Masters-bound Charles Howell III looks forward to April after fearing his only way back to Augusta was his son 'qualifying for Drive, Chip and Putt'
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KAPALUA, Hawaii — There are a lot of perks for winning on the PGA Tour. The most luxurious being a ticket to paradise for last week’s Sentry Tournament of Champions, where whales breech in the distance, WAGs lounge at the nearby Ritz Carlton and players are treated to no cut and free money and World Ranking points. Of course not everyone takes advantage of the spoils—Tiger Woods and Phil Mickelson weren’t there despite each having won for the first time in five years last season.
Charles Howell III?
“I gladly signed up,” said the 39-year-old.
His winless drought was a little longer than Woods’ and Mickelson’s. Howell’s playoff victory at last November’s RSM Classic was his first in 11 years and nine months, a span of 333 starts.
“It’s been [more than] 10 years but in one sense it has gone really fast and in another it’s felt like a lifetime,” Howell said at Kapalua, where he finished tied for 14th at 10 under par, 13 strokes back of winner Xander Schauffele. “You get caught out here in a schedule and a season goes, a season goes, a season goes and in that sense it’s fast. The other sense, there’s been a couple of kids, a lot of other changes and a few gray hairs.”
Some of those gray hairs no doubt came from Howell’s weekly routine of checking the Official World Golf Rankings and doing the math on what he needed to do to crack the top 50 to qualify for his favorite tournament, the Masters. Only once in the past decade (in 2012) has the Augusta native earned an invitation to his favorite golf tournament.
Another way to earn one is winning a regular tour event. But that’s something Howell wasn’t sure would ever happen again.
Before Howell even turned pro in 2000, many had him pegged for stardom. A longtime David Leadbetter pupil, he’d led Oklahoma State to a national championship and roped the individual title, too, while being honored as the top collegiate player in the country. He finished third in the John Deere Classic in just his third event as a professional, and in 2001 was the PGA Tour’s Rookie of the Year. He also hit the ball a mile and looked like he might be a rival to Woods for years to come.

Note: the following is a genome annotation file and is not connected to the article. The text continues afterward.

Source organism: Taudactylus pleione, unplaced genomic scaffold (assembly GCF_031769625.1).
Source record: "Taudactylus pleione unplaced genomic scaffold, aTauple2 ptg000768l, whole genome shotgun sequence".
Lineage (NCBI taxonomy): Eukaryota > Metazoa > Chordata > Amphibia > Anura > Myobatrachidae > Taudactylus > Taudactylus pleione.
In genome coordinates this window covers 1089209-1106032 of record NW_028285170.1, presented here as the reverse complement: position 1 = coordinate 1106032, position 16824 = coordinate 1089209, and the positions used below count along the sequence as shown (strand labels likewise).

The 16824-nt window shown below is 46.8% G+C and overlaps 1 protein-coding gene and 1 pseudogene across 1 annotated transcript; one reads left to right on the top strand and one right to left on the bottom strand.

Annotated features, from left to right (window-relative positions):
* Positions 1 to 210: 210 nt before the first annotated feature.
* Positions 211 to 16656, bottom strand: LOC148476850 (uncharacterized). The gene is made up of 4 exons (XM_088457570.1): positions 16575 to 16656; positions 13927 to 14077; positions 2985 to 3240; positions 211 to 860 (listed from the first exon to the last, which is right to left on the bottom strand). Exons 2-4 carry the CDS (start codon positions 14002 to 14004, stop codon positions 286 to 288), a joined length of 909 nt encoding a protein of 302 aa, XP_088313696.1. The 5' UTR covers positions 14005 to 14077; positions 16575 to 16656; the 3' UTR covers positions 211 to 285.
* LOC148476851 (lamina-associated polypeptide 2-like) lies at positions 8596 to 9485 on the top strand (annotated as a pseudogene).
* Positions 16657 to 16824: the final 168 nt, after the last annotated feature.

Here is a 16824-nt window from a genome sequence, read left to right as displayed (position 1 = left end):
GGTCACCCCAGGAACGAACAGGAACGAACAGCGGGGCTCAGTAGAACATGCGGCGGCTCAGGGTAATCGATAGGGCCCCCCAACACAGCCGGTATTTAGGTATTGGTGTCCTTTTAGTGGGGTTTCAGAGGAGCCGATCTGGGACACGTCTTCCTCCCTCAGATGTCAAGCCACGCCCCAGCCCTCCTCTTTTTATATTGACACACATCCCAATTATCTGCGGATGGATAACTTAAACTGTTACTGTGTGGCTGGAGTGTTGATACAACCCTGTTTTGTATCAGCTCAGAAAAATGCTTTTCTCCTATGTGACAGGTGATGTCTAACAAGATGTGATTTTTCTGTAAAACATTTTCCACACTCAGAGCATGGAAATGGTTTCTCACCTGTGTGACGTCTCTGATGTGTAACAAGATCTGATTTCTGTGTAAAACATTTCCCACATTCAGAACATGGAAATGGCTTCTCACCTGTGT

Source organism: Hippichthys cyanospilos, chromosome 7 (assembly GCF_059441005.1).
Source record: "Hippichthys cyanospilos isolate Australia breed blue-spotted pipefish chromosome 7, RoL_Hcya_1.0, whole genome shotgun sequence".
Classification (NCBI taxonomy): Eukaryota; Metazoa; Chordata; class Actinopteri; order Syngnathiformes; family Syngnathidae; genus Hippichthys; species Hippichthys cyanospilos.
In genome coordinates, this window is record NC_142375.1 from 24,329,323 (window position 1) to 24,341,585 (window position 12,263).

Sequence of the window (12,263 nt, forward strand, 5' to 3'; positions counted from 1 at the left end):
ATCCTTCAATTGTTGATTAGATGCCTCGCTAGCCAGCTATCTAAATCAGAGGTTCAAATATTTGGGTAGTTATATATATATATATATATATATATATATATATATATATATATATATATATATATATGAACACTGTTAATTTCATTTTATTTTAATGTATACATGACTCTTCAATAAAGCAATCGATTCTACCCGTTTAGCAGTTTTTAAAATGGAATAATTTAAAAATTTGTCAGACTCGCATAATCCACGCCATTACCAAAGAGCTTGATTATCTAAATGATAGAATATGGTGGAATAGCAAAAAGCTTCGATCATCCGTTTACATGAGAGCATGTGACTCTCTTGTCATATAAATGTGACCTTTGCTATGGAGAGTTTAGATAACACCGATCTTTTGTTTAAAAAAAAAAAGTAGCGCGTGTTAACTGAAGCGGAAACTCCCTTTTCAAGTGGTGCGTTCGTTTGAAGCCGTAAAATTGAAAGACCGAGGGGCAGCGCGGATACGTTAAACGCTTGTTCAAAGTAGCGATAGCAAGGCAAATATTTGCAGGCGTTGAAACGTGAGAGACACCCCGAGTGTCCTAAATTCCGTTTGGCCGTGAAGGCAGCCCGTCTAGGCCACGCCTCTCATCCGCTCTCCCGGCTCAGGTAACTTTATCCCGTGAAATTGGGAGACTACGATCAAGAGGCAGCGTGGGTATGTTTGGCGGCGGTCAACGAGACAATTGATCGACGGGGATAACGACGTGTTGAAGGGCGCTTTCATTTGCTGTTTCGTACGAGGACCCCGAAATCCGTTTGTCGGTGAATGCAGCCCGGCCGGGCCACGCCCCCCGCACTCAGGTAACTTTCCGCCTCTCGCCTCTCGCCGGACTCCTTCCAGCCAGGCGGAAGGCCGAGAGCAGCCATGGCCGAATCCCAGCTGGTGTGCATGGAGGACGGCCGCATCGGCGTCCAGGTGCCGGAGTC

Instead, he won just twice (in 2002 and 2007) in more than 15 years and garnered just one career top-10 in a major, at the 2003 PGA Championship, where he tied for 10th. Howell has hardly been a bust, though. He has 90 career top-10s and more than $37 million in earnings, which places him 20th on the all-time money list.
Still, the gray started getting grayer, and all the new kids on the block were suddenly hitting it farther than he was—and winning more often, too.
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Then came the RSM last fall. Howell opened with a pair of 64s and on Sunday birdied 15, 16 and 17 to force a sudden-death playoff with Patrick Rodgers. On the second extra hole, Howell made a 20-footer for birdie for his third career victory in 529 starts.
“For a change, when I had a chance to do something I did something good,” he said. “There was a time where I thought it maybe wasn’t in the cards, that I wasn’t going to win again and maybe I’d just have nice career.
“Justin Thomas comes out wins right away, Bryson DeChambeau wins four times in one year; they’re all 25 and hit it miles. But to win again is great. It’s a good reminder to stay on my game.”
And an even better reminder of what came with it: A spot in the field in Maui but even more so an invitation to the Masters.
“For a while it was looking like my best chance to go back was [my son] qualifying for Drive, Chip and Putt,” said Howell, whose best finish at Augusta in eight starts has been a T-13 in 2004. “I’m giddy about it because I’m excited to go back there with my perspective now as opposed to before. I’ll appreciate being there more, enjoy being there more. I won’t let myself get anxious and nervous.”
Nor does he need to worry about checking the world rankings, either.
“No, not now,” he said. “I can give it a break, at least until April.”
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